Calling time on old-style call centres
For most of us, a call centre conjures up an image of rows upon rows of people, head-sets afixed, spending hour after hour on the telephone to customers
When is a call centre not really a call centre? When telephones are no longer the primary form of communication.
For most of us, a call centre will conjure up an image of rows upon rows of people, head-sets afixed, spending hour after hour on the telephone to customers.
As Derek Stalley, operations director for Sky Ireland, who first started working in the sector some 20 years ago recalls, “it was about lots of bums on seats and call after call after call”.
With the advent of social media however, call centres are moving further away from this old mode of working. Now known as contact centres, telephones are no longer the tool they once were.
“We’re seeing huge development in terms of how companies across all sectors are handling interaction,” says Dorothy O’Byrne, managing director, of the Contact Centre Management Association (CCMA), noting that companies are now adopting a “multi-channel” approach.
Stalley agrees. “Five-plus years ago it would have been predominantly call-related, but we’ve since started to tap into other channels, and are doing more web-related stuff,” he says.
Indeed Facebook, online web-chats, Twitter and YouTube are where it’s at now. eBay for example, gives training on successfully selling on its auction site via YouTube, while 02 promotes its “GuruTV” on the medium, through which you find out about tech-related problems.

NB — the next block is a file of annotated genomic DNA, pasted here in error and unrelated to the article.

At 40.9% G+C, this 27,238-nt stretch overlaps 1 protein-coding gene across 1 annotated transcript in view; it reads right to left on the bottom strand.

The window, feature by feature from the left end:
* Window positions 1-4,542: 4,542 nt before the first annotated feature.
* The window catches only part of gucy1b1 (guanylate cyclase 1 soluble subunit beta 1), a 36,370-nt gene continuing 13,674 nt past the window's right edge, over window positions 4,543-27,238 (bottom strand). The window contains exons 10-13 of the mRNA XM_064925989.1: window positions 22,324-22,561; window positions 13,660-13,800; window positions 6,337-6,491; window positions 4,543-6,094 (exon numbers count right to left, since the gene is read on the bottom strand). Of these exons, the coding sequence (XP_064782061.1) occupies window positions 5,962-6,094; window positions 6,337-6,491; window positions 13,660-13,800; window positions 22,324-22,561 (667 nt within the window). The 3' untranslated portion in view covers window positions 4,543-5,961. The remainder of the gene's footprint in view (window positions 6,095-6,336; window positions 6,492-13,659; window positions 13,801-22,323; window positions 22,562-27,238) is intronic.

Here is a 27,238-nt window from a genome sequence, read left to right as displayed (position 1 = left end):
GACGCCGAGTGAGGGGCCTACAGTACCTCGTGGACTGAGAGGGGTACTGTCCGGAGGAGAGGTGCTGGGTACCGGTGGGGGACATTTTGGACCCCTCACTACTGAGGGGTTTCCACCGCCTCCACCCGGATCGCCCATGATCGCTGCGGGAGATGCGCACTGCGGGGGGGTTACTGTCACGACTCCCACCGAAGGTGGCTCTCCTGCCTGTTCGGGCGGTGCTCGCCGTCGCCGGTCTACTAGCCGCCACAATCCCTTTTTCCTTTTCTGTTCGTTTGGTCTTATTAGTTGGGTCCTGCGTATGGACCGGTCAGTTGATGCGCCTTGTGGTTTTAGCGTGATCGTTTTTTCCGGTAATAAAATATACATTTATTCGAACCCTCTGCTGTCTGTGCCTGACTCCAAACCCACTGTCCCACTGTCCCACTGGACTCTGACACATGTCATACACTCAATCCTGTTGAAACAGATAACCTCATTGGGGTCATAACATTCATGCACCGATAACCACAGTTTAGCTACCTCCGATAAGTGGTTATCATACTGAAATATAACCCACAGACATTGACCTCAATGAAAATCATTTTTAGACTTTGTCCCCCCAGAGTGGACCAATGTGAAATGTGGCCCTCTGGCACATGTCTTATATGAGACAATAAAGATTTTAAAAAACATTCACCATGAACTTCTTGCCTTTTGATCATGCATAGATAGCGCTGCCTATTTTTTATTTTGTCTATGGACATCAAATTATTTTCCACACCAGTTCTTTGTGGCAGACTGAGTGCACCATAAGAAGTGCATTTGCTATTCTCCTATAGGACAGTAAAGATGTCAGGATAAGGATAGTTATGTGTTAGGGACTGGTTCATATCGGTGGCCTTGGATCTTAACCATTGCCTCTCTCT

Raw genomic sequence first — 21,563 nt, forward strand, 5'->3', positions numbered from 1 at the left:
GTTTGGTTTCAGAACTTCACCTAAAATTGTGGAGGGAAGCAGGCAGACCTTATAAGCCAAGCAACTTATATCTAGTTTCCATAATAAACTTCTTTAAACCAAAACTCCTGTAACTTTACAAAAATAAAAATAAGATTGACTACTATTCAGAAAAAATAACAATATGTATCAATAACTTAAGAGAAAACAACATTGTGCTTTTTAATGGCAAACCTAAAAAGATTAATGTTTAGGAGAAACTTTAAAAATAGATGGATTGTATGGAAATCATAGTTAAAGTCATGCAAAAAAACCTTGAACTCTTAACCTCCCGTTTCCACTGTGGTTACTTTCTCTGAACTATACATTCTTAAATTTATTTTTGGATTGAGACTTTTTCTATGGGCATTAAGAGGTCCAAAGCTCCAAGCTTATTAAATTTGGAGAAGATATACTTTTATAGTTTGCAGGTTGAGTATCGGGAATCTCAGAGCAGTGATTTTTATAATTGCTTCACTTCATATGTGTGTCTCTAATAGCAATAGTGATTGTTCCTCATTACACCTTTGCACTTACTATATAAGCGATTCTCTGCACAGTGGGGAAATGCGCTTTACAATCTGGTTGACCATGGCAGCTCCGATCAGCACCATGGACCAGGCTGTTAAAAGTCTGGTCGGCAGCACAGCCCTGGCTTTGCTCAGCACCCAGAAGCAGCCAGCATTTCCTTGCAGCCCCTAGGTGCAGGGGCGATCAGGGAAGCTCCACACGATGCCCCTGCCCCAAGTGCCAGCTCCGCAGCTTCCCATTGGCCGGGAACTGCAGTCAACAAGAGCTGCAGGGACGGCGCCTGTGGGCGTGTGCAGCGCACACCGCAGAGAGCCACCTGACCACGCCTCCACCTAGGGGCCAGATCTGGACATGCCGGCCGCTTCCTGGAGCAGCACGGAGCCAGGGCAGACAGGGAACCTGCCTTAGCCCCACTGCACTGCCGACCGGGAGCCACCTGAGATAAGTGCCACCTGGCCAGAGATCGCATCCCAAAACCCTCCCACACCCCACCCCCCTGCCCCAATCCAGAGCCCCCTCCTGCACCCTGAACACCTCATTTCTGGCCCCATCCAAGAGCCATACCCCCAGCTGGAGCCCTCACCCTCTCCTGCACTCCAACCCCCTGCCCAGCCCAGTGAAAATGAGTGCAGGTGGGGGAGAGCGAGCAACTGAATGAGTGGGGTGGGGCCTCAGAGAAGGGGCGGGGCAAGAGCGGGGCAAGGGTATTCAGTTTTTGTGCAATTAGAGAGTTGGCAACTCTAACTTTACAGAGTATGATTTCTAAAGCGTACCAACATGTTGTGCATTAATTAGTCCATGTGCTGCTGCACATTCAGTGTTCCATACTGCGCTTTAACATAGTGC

Bookmaker Paddy Power introduced web-chat in 2009 on the back of customer demand, and it now accounts for more engagement than all its other methods.
“It’s an incredibly popular tool of communication,” says Ronan Wall, operations director with Paddy Power, which has 150 people working in its contact centre in Clonskeagh, supporting all its online products.
The firm has a dedicated social support team, whose role is to manage and monitor support queries through Facebook and Twitter.
For a younger generation of customers, social media can be a more preferable communication tool to picking up the phone.
“We know that the younger generation don’t necessarily want to pick up the phone to speak to someone,“ says O’Byrne.
And for businesses, it can be a cheaper and more productive way of keeping in touch with customers, with employees able to to facilitate several web-chats at the same time – as opposed to just one phone-call.
But social media also brings with it its own challenges. “It is difficult, because it’s so free and open. It’s difficult to have a response to every permutation,“ notes Stalley.
So what do companies do if they find their brand being disparaged on Twitter?
“What we try and do is if we can offer some help, we will engage, and we will try and privately communicate with the individual to resolve the problem,“ says Wall, but adds that the support team “don’t answer every comment, if there’s nothing we can add to it”.
By facilitating customer service online, it also gives a perception that help is at hand 24-7. But is this something companies can fulfil?